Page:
The report of the public debate on the “Montagne d’Or project” – an open-pit gold mine which would be located in French Guiana – was published on 7 September 2018. Detailed information on the progress and assessment of the project and numerous documents, including documents reflecting the positions of opponents to the project, can be found on the website of the French Commission nationale du débat public (National Commission for Public Debate) (1). In this post, I deal with in a specific concept, which has been highlighted in the context of a study on the notion of “responsible mining” (2): the concept of “credibility.” After mentioning its occurrences and the way it has been defined in the process of the debate about the Montagne d’Or project, I establish a link with a famous observation by Adam Smith from his Theory of Moral Sentiments. Let us begin with the occurrences of the word “credibility” that appeared in the documents we reviewed (3). The first one connects “feasibility” and “credibility:” “Several technical questions strongly question the feasibility of the project,” the President of the CNDP writes (4). These questions raise two criticisms, about which she points out that “the lack of answers that would be considered realistic calls into question the credibility of the project.” The second occurrence is based on a “Cahier d’acteur” (participant’s text for the debate) reporting on the position of France Nature Environnement (FNE). In its introduction, it provides some justifications of FNE’s position on what it considers to be the lack of credibility of the case:

“The text submitted by the [company Montagne d’Or] tells a beautiful story, such a superficial and general description of risk management that the dossier lacks credibility. Some risks are minimized, others forgotten; in some cases, a certain inaccuracy suggests a superficial knowledge of the issues. And insufficient data hinder a realistic assessment of the project. Furthermore, as to the additional information “Risk Management and Prevention” requested by the CNDP, it has to be recognized that the document provided is not up to the human, societal, environmental and economic challenges posed by the mining project.” (5)

These justifications for the “lack of credibility” of the project refer in part to the third occurrence of the word “credibility.” It falls within the context of the definition of a “responsible mine” (6), in the section related to the “social licence to operate.” The word applies not only to the project, but also to the mining company that carries it:

“[The social licence to operate] does not refer to an official agreement or document issued by a government or a local authority, but to the credibility, reliability and actual or current acceptance of mining companies and of their projects. It is assigned by stakeholders on the basis of the credibility of mining companies and the type of relationships they establish with communities.”

Later in the text, credibility is linked to the character traits and virtuous conduct of the company responsible for the project:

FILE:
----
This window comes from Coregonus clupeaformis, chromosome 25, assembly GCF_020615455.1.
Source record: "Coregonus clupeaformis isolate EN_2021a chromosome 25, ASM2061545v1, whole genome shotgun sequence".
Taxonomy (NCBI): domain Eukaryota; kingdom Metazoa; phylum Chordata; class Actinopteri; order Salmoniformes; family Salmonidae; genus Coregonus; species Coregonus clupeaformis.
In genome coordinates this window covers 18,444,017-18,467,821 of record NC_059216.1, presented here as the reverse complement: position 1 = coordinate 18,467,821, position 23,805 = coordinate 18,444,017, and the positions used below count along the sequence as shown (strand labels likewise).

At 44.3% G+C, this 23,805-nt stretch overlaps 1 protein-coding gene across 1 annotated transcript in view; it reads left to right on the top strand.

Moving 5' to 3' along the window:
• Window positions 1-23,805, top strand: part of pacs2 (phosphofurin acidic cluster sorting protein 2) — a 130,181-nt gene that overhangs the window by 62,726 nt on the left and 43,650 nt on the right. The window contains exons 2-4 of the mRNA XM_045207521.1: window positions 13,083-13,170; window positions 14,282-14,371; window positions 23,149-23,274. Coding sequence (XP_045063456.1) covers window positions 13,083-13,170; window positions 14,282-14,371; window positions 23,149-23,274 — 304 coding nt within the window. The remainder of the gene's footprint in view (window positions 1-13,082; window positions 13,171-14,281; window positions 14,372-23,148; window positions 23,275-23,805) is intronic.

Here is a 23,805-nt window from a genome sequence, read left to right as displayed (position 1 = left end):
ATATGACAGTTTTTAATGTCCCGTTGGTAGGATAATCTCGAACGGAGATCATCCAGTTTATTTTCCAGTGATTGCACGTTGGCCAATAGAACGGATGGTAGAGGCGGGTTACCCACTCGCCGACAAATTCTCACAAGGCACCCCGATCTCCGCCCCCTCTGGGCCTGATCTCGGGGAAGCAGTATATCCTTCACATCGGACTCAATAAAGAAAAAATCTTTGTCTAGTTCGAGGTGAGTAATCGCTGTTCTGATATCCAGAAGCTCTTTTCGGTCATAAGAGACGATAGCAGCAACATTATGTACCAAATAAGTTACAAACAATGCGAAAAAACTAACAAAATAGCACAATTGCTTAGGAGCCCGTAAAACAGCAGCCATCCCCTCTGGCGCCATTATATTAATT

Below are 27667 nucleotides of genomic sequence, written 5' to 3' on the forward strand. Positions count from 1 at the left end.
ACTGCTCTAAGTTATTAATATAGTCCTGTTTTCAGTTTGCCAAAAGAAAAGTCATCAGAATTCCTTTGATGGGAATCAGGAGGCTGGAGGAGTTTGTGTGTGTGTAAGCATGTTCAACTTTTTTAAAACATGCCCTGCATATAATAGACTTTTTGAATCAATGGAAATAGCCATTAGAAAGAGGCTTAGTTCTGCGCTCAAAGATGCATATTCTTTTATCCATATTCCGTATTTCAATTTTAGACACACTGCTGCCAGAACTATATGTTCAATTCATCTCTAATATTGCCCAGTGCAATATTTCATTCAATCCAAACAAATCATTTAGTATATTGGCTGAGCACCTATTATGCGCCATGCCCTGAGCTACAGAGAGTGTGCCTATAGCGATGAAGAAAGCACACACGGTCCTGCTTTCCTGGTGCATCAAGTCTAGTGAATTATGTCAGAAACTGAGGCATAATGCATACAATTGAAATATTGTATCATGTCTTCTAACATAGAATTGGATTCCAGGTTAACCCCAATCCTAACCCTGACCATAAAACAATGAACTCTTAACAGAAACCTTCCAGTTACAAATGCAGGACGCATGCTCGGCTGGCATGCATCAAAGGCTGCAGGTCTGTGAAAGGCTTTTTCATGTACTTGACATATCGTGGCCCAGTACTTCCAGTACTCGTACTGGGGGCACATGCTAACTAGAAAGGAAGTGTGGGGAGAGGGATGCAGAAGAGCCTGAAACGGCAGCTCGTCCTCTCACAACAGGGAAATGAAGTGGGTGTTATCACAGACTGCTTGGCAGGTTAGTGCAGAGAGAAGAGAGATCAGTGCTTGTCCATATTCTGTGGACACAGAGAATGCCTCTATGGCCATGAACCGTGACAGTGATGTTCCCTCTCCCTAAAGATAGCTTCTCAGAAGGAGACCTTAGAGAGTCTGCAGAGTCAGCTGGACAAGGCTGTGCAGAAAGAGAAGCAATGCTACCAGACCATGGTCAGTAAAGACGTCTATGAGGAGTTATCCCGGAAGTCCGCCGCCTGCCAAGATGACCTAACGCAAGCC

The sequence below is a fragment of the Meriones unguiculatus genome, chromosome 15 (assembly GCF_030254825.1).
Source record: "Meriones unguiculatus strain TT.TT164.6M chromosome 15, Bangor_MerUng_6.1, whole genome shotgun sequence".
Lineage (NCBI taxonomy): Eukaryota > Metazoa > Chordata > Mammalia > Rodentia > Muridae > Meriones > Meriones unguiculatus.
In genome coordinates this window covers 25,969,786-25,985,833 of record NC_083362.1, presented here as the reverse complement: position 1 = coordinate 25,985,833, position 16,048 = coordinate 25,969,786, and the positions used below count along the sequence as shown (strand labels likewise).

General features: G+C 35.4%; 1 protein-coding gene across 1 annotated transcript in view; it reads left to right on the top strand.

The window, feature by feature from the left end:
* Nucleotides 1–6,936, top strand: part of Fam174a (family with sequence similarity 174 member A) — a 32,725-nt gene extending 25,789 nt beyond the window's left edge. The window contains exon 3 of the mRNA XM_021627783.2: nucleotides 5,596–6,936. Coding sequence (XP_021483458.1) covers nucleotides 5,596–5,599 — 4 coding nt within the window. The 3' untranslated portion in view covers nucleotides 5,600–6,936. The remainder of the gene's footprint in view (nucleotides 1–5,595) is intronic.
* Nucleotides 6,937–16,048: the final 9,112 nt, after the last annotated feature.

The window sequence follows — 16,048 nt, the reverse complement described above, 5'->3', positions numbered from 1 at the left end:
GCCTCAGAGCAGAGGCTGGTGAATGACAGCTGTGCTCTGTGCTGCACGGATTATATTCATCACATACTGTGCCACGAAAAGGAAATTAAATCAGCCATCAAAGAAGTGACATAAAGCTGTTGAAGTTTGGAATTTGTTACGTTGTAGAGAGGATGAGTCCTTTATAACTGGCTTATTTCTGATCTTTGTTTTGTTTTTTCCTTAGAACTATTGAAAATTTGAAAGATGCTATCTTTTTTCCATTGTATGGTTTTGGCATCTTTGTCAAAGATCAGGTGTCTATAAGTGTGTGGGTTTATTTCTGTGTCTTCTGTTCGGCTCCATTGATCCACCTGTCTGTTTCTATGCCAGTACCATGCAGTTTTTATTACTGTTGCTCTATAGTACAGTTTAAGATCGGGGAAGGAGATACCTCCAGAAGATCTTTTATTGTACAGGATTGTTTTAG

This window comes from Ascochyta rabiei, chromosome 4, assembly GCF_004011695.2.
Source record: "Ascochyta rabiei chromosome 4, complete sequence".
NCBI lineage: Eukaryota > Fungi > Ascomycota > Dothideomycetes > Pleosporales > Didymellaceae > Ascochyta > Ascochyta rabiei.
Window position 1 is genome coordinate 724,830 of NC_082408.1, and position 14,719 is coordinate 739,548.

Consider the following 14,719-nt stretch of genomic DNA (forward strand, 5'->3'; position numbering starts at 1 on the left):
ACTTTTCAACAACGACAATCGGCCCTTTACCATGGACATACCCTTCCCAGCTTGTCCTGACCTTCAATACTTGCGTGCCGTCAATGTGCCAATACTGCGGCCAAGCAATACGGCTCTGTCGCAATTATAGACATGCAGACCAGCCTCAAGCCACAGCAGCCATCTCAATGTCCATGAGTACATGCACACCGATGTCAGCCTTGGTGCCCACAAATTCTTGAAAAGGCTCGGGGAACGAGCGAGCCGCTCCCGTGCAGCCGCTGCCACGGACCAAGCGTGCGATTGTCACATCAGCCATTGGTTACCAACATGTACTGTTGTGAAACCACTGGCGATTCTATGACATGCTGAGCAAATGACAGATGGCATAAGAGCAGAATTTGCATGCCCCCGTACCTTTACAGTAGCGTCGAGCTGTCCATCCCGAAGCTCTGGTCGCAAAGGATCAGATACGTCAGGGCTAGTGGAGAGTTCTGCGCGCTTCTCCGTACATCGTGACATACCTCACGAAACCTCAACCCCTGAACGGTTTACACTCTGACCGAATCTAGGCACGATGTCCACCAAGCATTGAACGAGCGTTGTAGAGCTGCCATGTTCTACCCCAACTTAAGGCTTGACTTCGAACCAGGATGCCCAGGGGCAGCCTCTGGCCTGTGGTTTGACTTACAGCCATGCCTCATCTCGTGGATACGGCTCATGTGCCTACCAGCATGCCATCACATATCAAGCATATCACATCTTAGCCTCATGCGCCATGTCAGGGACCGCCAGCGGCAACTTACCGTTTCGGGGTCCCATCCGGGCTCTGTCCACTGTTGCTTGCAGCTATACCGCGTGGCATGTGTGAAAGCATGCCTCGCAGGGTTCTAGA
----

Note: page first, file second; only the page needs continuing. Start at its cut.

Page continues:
“The credibility of mining companies is based on mutual respect, honesty, open dialogue, transparency, prompt responses to community concerns, disclosure of information, and consistency and predictability in the ethical behaviour of companies.”

Another occurrence associates credibility and legitimacy:

“In practice, lack of legitimacy leads to the rejection of a project, the presence of legitimacy and credibility leads to the acceptance of a project, while a high level of credibility combined with trust forms the basis for project approval.”

Finally, the document specifies the three concepts present in the previous sentence: legitimacy, credibility and trust – concepts on which the social acceptability of a mining project is based (7). Here is its whole definition of credibility:

Credibility: The ability to be credible is largely created by regularly providing accurate and clear information and by fulfilling all community commitments. Credibility is often better established and maintained through the application of formal agreements where the rules, roles and responsibilities of society and the community are negotiated, defined and consolidated. Such a framework makes it possible to answer expectations and to reduce the risk of losing credibility by being perceived as breaking one’s promises – a common situation when relationships are not properly defined. It is preferable to avoid making verbal commitments, since, in the absence of a permanent recording, they are always open to subsequent reinterpretation.”

This precise and extensive definition goes beyond the general definition of credibility as “character, quality that makes something believable or trustworthy” (8). But fundamentally, both definitions are based on the fact that people can be believed – a meaning which is in accordance with the etymological origin of the word. The one proposed by the document related to responsible mining (see note 2) refers to it at the beginning of its statement: “ability to be credible.” This is where Adam Smith can enter the scene. Let us consider this excerpt from the last section of his Theory of Moral Sentiments: